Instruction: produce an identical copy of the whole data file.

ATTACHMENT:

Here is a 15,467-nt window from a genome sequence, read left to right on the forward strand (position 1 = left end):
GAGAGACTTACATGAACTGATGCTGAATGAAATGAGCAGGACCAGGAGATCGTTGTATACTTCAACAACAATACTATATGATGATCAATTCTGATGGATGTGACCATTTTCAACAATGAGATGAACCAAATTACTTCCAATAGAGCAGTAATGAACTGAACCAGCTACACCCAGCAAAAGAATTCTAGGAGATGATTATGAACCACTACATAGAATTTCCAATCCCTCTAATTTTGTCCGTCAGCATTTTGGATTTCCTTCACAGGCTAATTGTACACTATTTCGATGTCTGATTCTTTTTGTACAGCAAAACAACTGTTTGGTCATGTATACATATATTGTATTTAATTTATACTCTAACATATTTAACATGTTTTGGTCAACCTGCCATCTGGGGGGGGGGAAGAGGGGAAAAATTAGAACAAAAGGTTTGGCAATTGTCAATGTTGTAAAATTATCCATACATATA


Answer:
Here is a 15,467-nt window from a genome sequence, read left to right on the forward strand (position 1 = left end):
GAGAGACTTACATGAACTGATGCTGAATGAAATGAGCAGGACCAGGAGATCGTTGTATACTTCAACAACAATACTATATGATGATCAATTCTGATGGATGTGACCATTTTCAACAATGAGATGAACCAAATTACTTCCAATAGAGCAGTAATGAACTGAACCAGCTACACCCAGCAAAAGAATTCTAGGAGATGATTATGAACCACTACATAGAATTTCCAATCCCTCTAATTTTGTCCGTCAGCATTTTGGATTTCCTTCACAGGCTAATTGTACACTATTTCGATGTCTGATTCTTTTTGTACAGCAAAACAACTGTTTGGTCATGTATACATATATTGTATTTAATTTATACTCTAACATATTTAACATGTTTTGGTCAACCTGCCATCTGGGGGGGGGGAAGAGGGGAAAAATTAGAACAAAAGGTTTGGCAATTGTCAATGTTGTAAAATTATCCATACATATA